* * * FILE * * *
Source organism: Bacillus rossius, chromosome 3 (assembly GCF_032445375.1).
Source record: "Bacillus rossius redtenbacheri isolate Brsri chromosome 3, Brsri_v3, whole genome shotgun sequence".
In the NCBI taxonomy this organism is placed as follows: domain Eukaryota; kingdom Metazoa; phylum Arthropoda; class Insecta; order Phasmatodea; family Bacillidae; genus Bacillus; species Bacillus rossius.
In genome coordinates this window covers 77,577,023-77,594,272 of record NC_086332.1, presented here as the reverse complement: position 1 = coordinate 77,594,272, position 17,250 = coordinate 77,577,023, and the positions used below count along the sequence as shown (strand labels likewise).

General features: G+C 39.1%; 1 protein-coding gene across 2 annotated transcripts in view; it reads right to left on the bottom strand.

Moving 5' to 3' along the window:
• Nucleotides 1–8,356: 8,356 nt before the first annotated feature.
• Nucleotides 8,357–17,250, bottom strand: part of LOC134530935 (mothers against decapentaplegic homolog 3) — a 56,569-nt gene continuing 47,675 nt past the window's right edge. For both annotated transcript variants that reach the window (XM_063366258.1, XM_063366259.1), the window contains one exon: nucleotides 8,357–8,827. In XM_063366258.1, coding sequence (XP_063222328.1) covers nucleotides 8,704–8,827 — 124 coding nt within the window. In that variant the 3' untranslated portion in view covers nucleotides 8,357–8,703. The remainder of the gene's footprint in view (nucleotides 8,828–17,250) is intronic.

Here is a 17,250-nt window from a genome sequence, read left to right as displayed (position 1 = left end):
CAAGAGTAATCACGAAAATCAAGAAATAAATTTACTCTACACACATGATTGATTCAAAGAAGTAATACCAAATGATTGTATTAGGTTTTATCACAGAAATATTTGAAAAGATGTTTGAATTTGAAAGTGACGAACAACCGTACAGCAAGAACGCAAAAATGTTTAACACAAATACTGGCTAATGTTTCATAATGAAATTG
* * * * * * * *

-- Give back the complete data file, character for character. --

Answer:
Source organism: Bacillus rossius, chromosome 3 (assembly GCF_032445375.1).
Source record: "Bacillus rossius redtenbacheri isolate Brsri chromosome 3, Brsri_v3, whole genome shotgun sequence".
In the NCBI taxonomy this organism is placed as follows: domain Eukaryota; kingdom Metazoa; phylum Arthropoda; class Insecta; order Phasmatodea; family Bacillidae; genus Bacillus; species Bacillus rossius.
In genome coordinates this window covers 77,577,023-77,594,272 of record NC_086332.1, presented here as the reverse complement: position 1 = coordinate 77,594,272, position 17,250 = coordinate 77,577,023, and the positions used below count along the sequence as shown (strand labels likewise).

General features: G+C 39.1%; 1 protein-coding gene across 2 annotated transcripts in view; it reads right to left on the bottom strand.

Moving 5' to 3' along the window:
• Nucleotides 1–8,356: 8,356 nt before the first annotated feature.
• Nucleotides 8,357–17,250, bottom strand: part of LOC134530935 (mothers against decapentaplegic homolog 3) — a 56,569-nt gene continuing 47,675 nt past the window's right edge. For both annotated transcript variants that reach the window (XM_063366258.1, XM_063366259.1), the window contains one exon: nucleotides 8,357–8,827. In XM_063366258.1, coding sequence (XP_063222328.1) covers nucleotides 8,704–8,827 — 124 coding nt within the window. In that variant the 3' untranslated portion in view covers nucleotides 8,357–8,703. The remainder of the gene's footprint in view (nucleotides 8,828–17,250) is intronic.

Here is a 17,250-nt window from a genome sequence, read left to right as displayed (position 1 = left end):
CAAGAGTAATCACGAAAATCAAGAAATAAATTTACTCTACACACATGATTGATTCAAAGAAGTAATACCAAATGATTGTATTAGGTTTTATCACAGAAATATTTGAAAAGATGTTTGAATTTGAAAGTGACGAACAACCGTACAGCAAGAACGCAAAAATGTTTAACACAAATACTGGCTAATGTTTCATAATGAAATTG